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Rihanna Fenty, Kanye West and Black America’s burgeoning nouveau riche 

By Osmund Agbo
Since earlier this week, the internet has been buzzing relentlessly, with no plans to let up. There is this news about a certain young lady who got pregnant by her rapper boyfriend whose name features a dollar sign. So, what do I care? After all, those are the kind of stuff you will find in my wife’s Instagram feed; the type usually confined to the paparazzi world of gossip tabloids and soft-sell magazines. But Robyn Rihanna Fenty is not your run-of-the-mill Hollywood celebrity. The thirty-three-year-old Bajan sits on top of a $1.7B fortune that spans from music to brand ambassadorship and elite fashion labels. She is Young, Rich and Powerful and has become the poster child of a burgeoning class in Black America.  
Born in Saint Michael and raised in Bridgetown, Barbados, much has been talked about her modest upbringing. She grew up in a three-bedroom bungalow and sold clothes with her father in a stall on the street. Her father’s struggle with crack cocaine and alcoholism led him to serially abuse her mum and ended up in her parents getting divorced when she was just 14 years old. 
At the tender age of 16, Rihanna packed her bag, left her hometown and made for USA, following an invitation by the famed American record producer, Evan Rogers. She soon recorded demo tapes and before long signed up with Def Jam records in 2005. Rihanna released Music of the Sun (2005) and A Girl like Me (2006) both of which peaked within the top ten of the US Billboard 200 charts. But it was the chart-topping single” Umbrella” that earned Rihanna her first Grammy award and catapulted her to stardom.
Of course, only a fool would question the hard work, amazing talent and the Spartan discipline required to make it this far. That said, one cannot totally ignore the role of luck or what some might prefer to call God’s favor in how she rose from nothingness to become one of the richest black women in the world, coming only after the media mogul, Oprah Winfrey, Nigeria’s Folorunsho Alakija and Angola’s Isabel dos Santos.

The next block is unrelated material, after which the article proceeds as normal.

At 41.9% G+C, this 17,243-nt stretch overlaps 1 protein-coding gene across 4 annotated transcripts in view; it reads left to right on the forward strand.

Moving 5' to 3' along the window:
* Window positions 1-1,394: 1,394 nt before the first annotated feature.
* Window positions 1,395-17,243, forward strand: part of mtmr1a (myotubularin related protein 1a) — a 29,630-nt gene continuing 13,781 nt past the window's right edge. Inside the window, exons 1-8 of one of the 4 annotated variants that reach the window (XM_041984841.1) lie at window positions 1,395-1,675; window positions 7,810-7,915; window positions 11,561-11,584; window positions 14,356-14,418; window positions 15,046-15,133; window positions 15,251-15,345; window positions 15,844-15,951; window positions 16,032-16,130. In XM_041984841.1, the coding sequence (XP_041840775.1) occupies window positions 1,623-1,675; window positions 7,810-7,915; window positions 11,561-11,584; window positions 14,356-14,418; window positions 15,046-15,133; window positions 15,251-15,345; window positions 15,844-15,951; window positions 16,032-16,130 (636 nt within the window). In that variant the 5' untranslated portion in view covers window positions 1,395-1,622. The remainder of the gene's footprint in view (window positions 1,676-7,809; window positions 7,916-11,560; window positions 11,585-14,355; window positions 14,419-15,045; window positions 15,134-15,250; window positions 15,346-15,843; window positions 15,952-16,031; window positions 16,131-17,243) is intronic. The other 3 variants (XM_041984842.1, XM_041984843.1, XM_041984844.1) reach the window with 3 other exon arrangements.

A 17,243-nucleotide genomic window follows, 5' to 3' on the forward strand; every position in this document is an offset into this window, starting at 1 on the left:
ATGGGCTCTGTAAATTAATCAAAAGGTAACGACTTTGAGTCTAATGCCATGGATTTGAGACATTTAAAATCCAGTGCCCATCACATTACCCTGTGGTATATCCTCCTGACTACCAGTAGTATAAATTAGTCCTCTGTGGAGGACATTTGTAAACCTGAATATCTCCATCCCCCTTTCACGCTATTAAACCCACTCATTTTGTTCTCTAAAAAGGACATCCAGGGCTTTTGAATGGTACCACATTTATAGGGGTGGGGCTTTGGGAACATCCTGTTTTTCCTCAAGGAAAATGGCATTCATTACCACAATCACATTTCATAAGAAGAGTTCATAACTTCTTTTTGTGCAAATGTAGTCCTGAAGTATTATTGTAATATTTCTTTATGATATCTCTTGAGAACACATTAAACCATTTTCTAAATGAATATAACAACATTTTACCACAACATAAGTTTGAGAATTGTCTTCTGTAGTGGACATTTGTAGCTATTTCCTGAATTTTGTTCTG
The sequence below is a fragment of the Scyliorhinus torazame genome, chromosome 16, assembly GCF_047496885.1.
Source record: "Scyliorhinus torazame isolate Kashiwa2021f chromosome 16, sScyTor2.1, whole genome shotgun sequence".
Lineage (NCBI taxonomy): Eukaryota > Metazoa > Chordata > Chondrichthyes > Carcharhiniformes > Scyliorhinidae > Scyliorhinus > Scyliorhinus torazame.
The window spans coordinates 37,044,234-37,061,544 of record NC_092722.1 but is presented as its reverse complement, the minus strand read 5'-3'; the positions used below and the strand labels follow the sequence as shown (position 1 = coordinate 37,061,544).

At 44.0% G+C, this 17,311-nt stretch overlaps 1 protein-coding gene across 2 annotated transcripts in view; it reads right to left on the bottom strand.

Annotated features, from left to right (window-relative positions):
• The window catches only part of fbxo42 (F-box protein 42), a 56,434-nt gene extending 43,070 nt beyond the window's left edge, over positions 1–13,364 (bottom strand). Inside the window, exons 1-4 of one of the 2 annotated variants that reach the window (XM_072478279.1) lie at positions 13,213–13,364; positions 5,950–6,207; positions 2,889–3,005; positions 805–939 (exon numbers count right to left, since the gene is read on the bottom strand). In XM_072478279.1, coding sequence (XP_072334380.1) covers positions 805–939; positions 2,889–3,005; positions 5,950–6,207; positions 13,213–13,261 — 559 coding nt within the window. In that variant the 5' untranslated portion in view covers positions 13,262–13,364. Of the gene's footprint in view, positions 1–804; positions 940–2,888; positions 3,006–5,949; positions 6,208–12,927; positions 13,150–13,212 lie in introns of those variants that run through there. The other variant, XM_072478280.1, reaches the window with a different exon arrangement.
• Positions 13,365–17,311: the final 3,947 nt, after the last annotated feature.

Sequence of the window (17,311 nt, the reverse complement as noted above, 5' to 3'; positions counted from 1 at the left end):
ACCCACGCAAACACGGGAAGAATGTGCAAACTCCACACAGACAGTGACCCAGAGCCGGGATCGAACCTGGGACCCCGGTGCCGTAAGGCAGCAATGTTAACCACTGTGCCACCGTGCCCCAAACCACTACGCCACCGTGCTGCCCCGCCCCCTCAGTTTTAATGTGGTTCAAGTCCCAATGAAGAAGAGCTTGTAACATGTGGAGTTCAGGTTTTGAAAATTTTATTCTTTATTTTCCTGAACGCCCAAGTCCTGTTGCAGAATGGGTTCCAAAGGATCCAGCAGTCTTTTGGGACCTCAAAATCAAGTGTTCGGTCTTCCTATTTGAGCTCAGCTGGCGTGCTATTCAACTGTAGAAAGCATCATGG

Rihanna’s rag to riches type of story could be seen with a whole generation of black celebrities in America, from Kanye West, Sean” P Diddy” Combs, Andre Romelle Young (Dr. Dre), Lebron James, Shawn Carter (Jay-Z) and Beyoncé Knowles, to Russel Simmons. A group of rich, enterprising, powerful and world-famous black men and women who survived all the curveballs that life threw at them to achieve monumental success. But sometimes success comes to those not ready to take on the onerous responsibilities that comes with. The one that suggests that to whom much is given, much is expected. 
As the world’s wealthiest female musician, Rihanna clearly understands her place in the history and embodies how one can deploy stupendous wealth for greater societal good. That was the reason behind Clara Lionel Foundation, a charity she founded in 2012 whose goal is” To improve the quality of life for communities globally in the areas of health, education, arts and culture.” In March 2020 alone, the fund donated US$5 million toward Covid-19 response efforts. Rihanna has an honorary title of Ambassador for Culture and Youth in her home country of Barbados where the Prime Minister, in recognition of her efforts, launched the national Rihanna Day. In February 2017, Rihanna was named Harvard University’s “Humanitarian of the Year and former President Obama called her “a powerful force in the fight to give people dignity.”